Statistics for Environmental Engineers

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FIGURE 35.2 Monod model fitted to the original five points plus two more at higher substrate concentrations (left) and the resulting joint confidence region of the parameters (right).

Substrate Concentration (mg/L)    01

FIGURE 35.3 Monod model fitted to four of the original five points and one additional point at a higher substrate concentration (left) and the resulting joint confidence region of the parameters (right).

The Problem of Parameter Correlation

Parameter correlation means that the estimate of one parameter is related to the estimate of another. Parameter correlation is what causes elongated joint confidence regions. Here we look at the importance of experimental design in reducing parameter correlation.

The location of observations is crucial and making a large number of observations at the wrong locations does not overcome the weakness of a bad experimental design. A great many articles on the effect of temperature, pH, metal concentration, etc. on reactions contain parameters estimated from weak designs (Berthouex and Szewczyk, 1984). The efficiency of aeration equipment was sometimes estimated using experimental designs that could not yield precise parameter estimates (Boyle et al., 1974).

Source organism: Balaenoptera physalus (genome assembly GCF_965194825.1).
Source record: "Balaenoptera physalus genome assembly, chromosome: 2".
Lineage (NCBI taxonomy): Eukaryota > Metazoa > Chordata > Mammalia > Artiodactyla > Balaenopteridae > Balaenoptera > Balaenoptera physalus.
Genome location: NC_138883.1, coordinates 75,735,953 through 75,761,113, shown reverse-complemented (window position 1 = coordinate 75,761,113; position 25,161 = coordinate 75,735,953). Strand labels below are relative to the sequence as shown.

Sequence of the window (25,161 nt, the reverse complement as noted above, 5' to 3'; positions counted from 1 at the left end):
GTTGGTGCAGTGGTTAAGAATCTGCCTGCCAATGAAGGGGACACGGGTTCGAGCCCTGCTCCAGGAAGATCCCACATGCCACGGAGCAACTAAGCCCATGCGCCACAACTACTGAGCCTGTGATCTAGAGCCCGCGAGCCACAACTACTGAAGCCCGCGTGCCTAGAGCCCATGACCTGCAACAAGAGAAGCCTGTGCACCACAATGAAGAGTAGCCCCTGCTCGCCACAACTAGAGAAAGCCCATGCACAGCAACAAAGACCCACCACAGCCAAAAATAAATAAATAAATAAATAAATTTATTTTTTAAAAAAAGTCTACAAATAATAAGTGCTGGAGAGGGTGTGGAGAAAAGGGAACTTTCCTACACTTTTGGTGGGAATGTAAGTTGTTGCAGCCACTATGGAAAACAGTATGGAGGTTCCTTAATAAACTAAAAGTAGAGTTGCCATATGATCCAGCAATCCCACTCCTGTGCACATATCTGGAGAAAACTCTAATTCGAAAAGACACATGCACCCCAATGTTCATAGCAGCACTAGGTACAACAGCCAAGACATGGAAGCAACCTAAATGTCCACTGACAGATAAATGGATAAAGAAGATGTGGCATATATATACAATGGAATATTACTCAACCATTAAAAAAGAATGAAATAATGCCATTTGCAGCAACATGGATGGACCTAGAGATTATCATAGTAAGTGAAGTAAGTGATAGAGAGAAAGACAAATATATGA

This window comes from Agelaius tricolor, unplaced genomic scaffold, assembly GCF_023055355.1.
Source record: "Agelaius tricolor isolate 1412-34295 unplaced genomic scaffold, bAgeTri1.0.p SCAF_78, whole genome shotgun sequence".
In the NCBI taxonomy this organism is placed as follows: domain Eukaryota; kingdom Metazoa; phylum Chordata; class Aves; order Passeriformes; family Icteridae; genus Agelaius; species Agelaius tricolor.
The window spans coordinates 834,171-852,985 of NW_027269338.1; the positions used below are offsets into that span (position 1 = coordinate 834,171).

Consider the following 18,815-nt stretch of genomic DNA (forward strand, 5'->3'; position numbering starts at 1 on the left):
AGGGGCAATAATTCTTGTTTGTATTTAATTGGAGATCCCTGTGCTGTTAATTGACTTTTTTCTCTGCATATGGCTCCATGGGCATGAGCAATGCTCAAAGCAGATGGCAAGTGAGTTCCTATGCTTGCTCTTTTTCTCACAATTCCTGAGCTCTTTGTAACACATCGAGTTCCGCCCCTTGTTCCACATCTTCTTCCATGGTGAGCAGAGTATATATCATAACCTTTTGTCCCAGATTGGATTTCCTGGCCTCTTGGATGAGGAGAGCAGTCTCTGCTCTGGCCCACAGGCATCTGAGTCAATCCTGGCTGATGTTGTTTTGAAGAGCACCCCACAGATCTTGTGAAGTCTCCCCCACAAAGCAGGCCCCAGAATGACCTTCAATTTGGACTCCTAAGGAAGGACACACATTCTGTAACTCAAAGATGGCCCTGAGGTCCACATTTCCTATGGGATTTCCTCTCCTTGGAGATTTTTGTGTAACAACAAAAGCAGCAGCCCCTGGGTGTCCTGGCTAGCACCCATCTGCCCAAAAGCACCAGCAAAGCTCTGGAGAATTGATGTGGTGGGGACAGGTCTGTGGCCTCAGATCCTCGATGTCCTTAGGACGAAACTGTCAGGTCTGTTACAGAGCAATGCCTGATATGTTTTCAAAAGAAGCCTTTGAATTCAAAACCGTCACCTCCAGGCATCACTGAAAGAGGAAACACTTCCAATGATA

Asymptotic functions, which are common in environmental modeling, present a particular problem in parameter estimation that we will illustrate with the classical first-order model for long-term BOD:

yi = 0j[ 1 — exp(-02ti)] + ei

where yi is the BOD measured at time ti. The ultimate BOD (0j) is approached asymptotically as time goes on. 02 is the first-order reaction rate coefficient. The reaction is slow and t is measured in days. Each observation of y comes from incubating a test specimen for time t and, as a result, the y values and their errors (e) are independent. We further assume that the errors are normally distributed and have constant variance.

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